It was not only the fire of the forge that burned hotter and brighter. Semyon fell in love with Elena, and the warmth he had in his heart was no match for the bite of the bitter winter wind. Elena helped him in the forge. She worked the bellows to keep the coals hot and beat the metal as Semyon taught her. The plowshares were the sharpest, the horseshoes the sturdiest, and the pickaxes the strongest that had ever been made.
The plowmen were able to use the new horses to work the fallow fields at the first sign of thaw. The miners dug enough ore from the mountain to keep the smelters busy for a year. The village would want for nothing.
“Winter is nearly over,” Elena told Semyon as she prepared the coals for the night. “I must leave you in the morning.”
Semyon could feel his heart breaking. He turned away from his forge as he tried to think of how to tell Elena what he felt. Behind him was a flash. When he turned back, the firebird was settling into the hot coals to sleep. She was gone at daybreak.
The spring produced fine crops. The smelters produced fine iron. Semyon was kept busy at his forge. A single feather had been left behind to keep the fire burning, and it let him hope that he might one day be reunited with the woman he loved.
Prince Ivan returned to the village when the sun was high and hot and the fields golden with grain.
“The firebird's egg hatched,” he told Semyon. “Inside was this golden ring that will stay on no finger. A witch told me that it can only be worn by the most beautiful woman beyond the thrice-ninth land in the thrice-tenth kingdom. Her name is Elena the Fair. My father has sent me to claim her for his wife.”
“You are a dutiful son,” Semyon replied, “but Elena is not here.”
“I cannot return home until she wears this ring. I have nothing to eat. My horse has no shoes. My sword was stolen by bandits. If you help me, whatever is within my power, I will grant you.”
Semyon knew that this was his only chance to find Elena again. He forged new shoes for the horse: burnished and brilliant, they struck fire with every step. He forged the prince a new sword: sharp and strong, it could cleave through solid stone. Semyon took for himself a horse from the steppe and the single feather from his forge and rode with Prince Ivan in search of Elena.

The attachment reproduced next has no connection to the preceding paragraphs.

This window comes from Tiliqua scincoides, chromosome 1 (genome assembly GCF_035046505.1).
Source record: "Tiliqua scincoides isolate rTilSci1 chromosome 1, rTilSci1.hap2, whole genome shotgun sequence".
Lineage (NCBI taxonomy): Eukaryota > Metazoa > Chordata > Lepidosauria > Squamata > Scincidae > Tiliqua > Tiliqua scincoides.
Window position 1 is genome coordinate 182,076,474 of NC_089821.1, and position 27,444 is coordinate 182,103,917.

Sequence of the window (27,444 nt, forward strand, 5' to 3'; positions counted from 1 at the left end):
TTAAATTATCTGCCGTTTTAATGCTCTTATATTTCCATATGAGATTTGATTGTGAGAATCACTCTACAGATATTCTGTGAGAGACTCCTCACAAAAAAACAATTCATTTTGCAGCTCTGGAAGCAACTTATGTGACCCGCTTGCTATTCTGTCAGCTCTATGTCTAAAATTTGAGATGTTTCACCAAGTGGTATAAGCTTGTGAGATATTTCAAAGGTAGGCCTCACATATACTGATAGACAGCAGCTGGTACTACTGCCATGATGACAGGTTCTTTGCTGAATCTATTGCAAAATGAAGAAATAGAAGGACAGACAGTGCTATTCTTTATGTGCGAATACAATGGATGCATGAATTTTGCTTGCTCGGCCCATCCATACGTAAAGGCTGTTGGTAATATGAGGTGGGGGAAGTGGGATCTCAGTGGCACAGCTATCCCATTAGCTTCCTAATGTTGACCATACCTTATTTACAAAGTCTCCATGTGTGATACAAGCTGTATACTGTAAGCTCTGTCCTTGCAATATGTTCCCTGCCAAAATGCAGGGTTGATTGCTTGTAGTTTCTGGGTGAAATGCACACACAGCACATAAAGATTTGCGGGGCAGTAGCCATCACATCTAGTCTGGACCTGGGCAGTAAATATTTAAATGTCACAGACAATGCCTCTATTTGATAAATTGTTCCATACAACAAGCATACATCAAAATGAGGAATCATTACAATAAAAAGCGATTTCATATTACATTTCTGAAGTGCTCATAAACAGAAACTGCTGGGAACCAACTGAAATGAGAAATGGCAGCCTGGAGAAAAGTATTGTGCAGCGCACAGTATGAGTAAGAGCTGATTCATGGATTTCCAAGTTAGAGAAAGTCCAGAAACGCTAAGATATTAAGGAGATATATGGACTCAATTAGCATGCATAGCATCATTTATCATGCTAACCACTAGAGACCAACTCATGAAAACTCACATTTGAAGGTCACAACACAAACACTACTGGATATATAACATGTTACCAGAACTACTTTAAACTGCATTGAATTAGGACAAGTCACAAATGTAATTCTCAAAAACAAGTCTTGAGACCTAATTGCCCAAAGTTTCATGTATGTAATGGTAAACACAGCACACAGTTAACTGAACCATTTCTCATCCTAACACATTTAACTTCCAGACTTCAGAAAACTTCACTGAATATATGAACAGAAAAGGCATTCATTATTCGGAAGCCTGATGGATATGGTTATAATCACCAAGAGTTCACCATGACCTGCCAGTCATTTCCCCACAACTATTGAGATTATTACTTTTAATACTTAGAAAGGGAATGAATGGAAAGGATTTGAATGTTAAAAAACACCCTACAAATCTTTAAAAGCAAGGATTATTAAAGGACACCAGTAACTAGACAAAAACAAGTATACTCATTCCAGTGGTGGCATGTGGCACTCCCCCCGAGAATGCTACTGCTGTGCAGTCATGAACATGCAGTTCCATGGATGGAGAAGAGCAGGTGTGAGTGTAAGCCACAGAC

They traveled for a long time or a short time, across hills and valleys, rivers and plains, until they came to the deepest forest either man had ever seen. At the first crossroads, they encountered an old beggar.
“Grandfather, where can we find Elena the Fair?” Prince Ivan asked.
“She lives with King Dolmat in his castle. Every day, she sits in the garden and sings a sad song. If you go there, do not eat from the tree of golden apples. They grant King Dolmat long life, but to other men they only bring death.”
Semyon and Prince Ivan continued on. The forest opened up to a beautiful meadow. In the middle of the meadow was a lake. In the middle of the lake was an island. In the middle of the island was the castle of King Dolmat. There was no way to cross the water, and Prince Ivan cried out in despair. Semyon drew forth the firebird's feather and held it aloft. The wind caught it and carried it over the castle wall.
A woman's sweet voice sang out in reply.
My heart has grown cold as the winter.
My heart has grown cold as the stone.
I left my love with this feather.
Now, it returns to me alone.
Semyon spurred his horse around the lake, desperate to find a way across. He plunged into the cold water until it was as high as his neck, but he could get no closer to the castle. The firebird's feather had been able to reach the gardens, however. He turned to Prince Ivan.
“I forged your horseshoes with the firebird's magic. Let us see if that will carry us across.”
Semyon rode behind Prince Ivan as the young hero drove his horse into the water of the lake. The surface bubbled and roiled. Steam billowed up. A cloud formed a bridge that let them ride through the main gate and into the courtyard.
“Who is this that comes uninvited to my home?” bellowed King Dolmat. He stood garbed in golden raiment as brilliant as the sun. About his shoulders was clasped a cloak the color of fire and trimmed with the blazing plumage of a firebird.